It seems, then, that Hillquit has not only attacked the demands of the new International very ignorantly and with false logic, but he has attacked them where they no longer exist. He has based his entire argument against the Third International upon a brief statement in a letter written over a year ago, and signed only by Zinoviev, the chairman of the Executive Committee. It seems a little strange that he should have done this 2 weeks after the 9 “conditions of affiliation” were published in Paris, and relayed to the newspapers of this country – the New York Times, at least – by cable. These 9 points were the Socialist news of the day. It is difficult not to be a little impatient at Hillquit’s rushing into print just while we were waiting for an accurate copy of them, with this overwhelming attack upon the Third International based upon a brief and wholly outdated statement of its Executive Secretary.

It strains our patience still more when we notice that Zinoviev himself declared in his own statement that what he was saying applied only to “the present moment.” This is what he said:

The general unifying program is at the present moment the recognition of the struggle for the dictatorship of the proletariat in the form of Soviet power.... The so-called Center is, in spite of its protestation, an objectively anti-socialist tendency, because it cannot and does not wish to lead the struggle for the Soviet power of the proletariat.[1]

Hillquit says that this is “the sole specification of offense which, as far as I know, the chairman of the Moscow International has ever vouchsafed in his indictment against the ‘Centrists.’” And here I must remark again that for a leader of socialism and one of the prospective founders of a new International, Morris Hillquit’s knowledge does not extend very far. Has he never read, or heard of, the reply of the Executive Committee of the Third International to the proposal of the German Independent Socialists to join with them in forming that new International? It is the crucial document in the whole matter upon which Hillquit is presuming to deliver an opinion. It is dated Moscow, February 5, 1920. It is signed by Zinoviev as President of the Executive Committee. It bears every mark of his personal style. It contains not 1, but 11 “specifications of offense,” or, in his own words, “Capital Faults,” of the leaders of the German Independent Socialists and “the Centrist Parties in General.” And after reciting these 11 points, which constitute a record, sometimes of perfidy, sometimes of stupidity, sometimes of vacillation, but never of clear speech and action by these leaders in their own countries, it proceeds to draw up 5 more counts in an indictment of their international attitude. It is so devastating and yet so true a document that if Hillquit really has not read it, I can only congratulate him.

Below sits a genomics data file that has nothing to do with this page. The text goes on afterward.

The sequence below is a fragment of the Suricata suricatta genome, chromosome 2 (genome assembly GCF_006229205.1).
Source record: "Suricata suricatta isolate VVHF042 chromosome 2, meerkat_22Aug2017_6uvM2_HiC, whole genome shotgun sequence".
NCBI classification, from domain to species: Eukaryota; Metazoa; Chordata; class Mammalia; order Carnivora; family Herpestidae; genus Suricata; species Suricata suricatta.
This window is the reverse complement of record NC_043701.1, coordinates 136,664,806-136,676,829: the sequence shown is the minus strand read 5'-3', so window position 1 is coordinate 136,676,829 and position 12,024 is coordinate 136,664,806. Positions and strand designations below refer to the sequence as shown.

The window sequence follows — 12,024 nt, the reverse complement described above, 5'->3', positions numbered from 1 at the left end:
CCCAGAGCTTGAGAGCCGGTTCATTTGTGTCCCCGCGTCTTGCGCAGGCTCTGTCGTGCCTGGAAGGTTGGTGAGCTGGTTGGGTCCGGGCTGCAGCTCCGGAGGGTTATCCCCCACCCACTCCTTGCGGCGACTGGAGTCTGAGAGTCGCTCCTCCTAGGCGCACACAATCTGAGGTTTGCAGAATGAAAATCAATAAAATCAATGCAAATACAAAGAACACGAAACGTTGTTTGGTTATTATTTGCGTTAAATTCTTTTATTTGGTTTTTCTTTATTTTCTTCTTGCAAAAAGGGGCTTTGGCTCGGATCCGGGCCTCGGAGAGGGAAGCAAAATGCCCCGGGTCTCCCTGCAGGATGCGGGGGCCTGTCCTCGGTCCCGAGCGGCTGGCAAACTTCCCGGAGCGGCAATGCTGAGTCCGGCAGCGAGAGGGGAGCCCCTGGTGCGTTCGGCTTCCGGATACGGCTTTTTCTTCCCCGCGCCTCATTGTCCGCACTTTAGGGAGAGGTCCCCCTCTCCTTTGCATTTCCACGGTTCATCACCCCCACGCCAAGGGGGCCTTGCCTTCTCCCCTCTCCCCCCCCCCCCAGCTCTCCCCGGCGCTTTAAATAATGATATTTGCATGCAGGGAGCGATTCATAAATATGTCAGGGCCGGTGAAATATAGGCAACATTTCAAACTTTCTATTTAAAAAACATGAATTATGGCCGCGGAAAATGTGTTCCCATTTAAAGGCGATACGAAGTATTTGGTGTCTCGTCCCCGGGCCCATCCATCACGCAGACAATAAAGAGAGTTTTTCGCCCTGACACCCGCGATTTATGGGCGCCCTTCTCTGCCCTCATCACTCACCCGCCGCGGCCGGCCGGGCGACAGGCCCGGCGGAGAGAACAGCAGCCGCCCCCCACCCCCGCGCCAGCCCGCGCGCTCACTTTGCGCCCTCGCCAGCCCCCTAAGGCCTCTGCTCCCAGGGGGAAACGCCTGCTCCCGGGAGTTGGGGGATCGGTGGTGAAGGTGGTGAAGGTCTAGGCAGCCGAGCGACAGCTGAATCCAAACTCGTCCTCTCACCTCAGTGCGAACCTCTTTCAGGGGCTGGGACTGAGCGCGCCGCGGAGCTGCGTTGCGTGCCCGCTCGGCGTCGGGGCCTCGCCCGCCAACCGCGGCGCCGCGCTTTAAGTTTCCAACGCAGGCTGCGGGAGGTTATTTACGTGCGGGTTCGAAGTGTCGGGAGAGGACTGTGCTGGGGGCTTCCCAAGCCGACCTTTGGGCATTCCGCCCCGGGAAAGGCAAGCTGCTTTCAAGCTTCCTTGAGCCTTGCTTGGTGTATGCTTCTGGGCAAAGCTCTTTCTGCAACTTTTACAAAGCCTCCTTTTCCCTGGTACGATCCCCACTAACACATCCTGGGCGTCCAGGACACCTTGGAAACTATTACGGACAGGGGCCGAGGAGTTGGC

I will not quote the parts which characterize his own position, but since he declares that the “Independent Socialists of Germany rallied wholeheartedly to the defense of the Soviet government,” and that “the Moscow International expressed their appreciation of this manifestation of International Socialist solidarity by publicly denouncing them as renegades and traitors,” I will quote a few sentences of its indictment of some of the leaders of the German Independent Socialists.

At the beginning of the revolution these Centrists formed a coalition government with the declared traitors of the working class – the Scheidemanns – they sanctioned the shameful expulsion of the Berlin Ambassador of the Russian proletariat, and sustained the policy of the rupture of diplomatic relations with the Soviet power. The chiefs of the Right of the Independents have from the beginning of the German Revolution advocated an orientation towards the Entente, and have opposed with all their power the alliance of Germany with Soviet Russia....